Entertaining Royalty: The State
Dinner for Queen Elizabeth
B0570-24. President Ford and Queen Elizabeth dance.
B0551-22A. President and Mrs. Ford visit with Queen Elizabeth and Prince
Philip in the Second Floor Family Dining Room before lunch.
and Mrs. Gerald R. Ford hosted a White House dinner in honor of Queen
Elizabeth and Prince Philip on July 7, 1976. The visit by the Queen was
part of the celebration of the bicentennial of the American Revolution.
This page provides a sampling of documents and photographs relating to
that dinner. Please click on any of the images to view
First Lady Betty Ford's Description of the Dinner
from her memoir The Times of My Life, New York:
Harper & Row, 1978,
The Queen was easy to deal with. She was very definite about what she wanted
and what she didn't want. She loves Bob Hope and Telly Savalas, so we invited
Bob Hope and Telly Savalas -- both came -- and if I hadn't kept mixing
up Your Highness and Your Majesty (he's His Highness, she's Her Majesty)
I'd give myself four stars for the way that visit went off.
B0570-06. President Ford toasts Queen Elizabeth.
|We put up a tent for the Queen's dinner.
There were so many state events coming up one right after the other
that without the tent we'd probably have had to close the White House
to the public for a good portion of the summer, and it was the Bicentennial
year and the influx of tourists was heavy. A tent over the Rose Garden
would be the answer, just a great white tent which would also enable
us to invite more guests than we could have served indoors. (For
indoor dining, the White House can handle 150 people at one time,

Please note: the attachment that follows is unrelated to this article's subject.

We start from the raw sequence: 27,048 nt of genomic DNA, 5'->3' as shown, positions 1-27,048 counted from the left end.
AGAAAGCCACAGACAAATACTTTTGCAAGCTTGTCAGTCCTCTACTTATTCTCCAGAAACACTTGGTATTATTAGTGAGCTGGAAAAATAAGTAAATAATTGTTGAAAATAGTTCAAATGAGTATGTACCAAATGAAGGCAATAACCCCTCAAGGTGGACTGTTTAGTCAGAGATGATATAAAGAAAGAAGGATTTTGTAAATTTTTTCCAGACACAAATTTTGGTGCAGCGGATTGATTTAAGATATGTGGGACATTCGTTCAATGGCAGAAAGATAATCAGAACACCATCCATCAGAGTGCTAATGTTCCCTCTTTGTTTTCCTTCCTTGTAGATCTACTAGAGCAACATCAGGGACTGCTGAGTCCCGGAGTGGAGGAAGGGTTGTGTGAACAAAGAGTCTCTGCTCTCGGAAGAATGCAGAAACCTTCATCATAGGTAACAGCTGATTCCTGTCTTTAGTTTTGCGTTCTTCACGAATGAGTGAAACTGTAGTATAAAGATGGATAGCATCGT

and that's pushing it.)
|An hour and a half before the Queen's dinner, there
was a sudden downpour with torrential rain, thunder, lightning. Three
trees on the White House grounds were struck. Fortunately, I'd insisted
that our tent have a floor. (1'd been thinking of an outdoor party
the Nixons had given for some newly released prisoners of war and
their wives. It had been raining for three days, and the chairs just
gradually sank into the ground. And all those poor wives, who'd gone
out and bought beautiful new shoes, ruined them in the mud.) "We'll
have a floor and a carpet," I'd said. "It will be just like a room."
B0562-34. President Ford introduces Cary Grant to Queen Elizabeth
in the receiving line prior to the dinner (cropped).
I'd seen it done at the French Embassy and
been very impressed, a room added right onto the building beyond
some French doors. It was heated and had red velvet walls and crystal
chandeliers hanging from tent poles and paintings against the velvet,
and you couldn't believe you were outside.
I went to Rex Scouten, because he knew what
could be done, and what funds were available to do it with, and
which people we could ask for more money. Americans were generous
during the Bicentennial year, and so were numbers of foreign visitors,
who wanted to pay their respects to the country on its two-hundredth
birthday. Lots of them made donations to the Kennedy Center and
to the White House.
For the Queen's dinner, we had violinists stationed
along the paths, and to be out in the gorgeous night air, with
the moon shining down and the violins playing as you walked by,
B0570-13. President Ford acknowledges the toast of Queen Elizabeth.
Prince Philip and
Mrs. Ford dance.
Photograph Ordering Information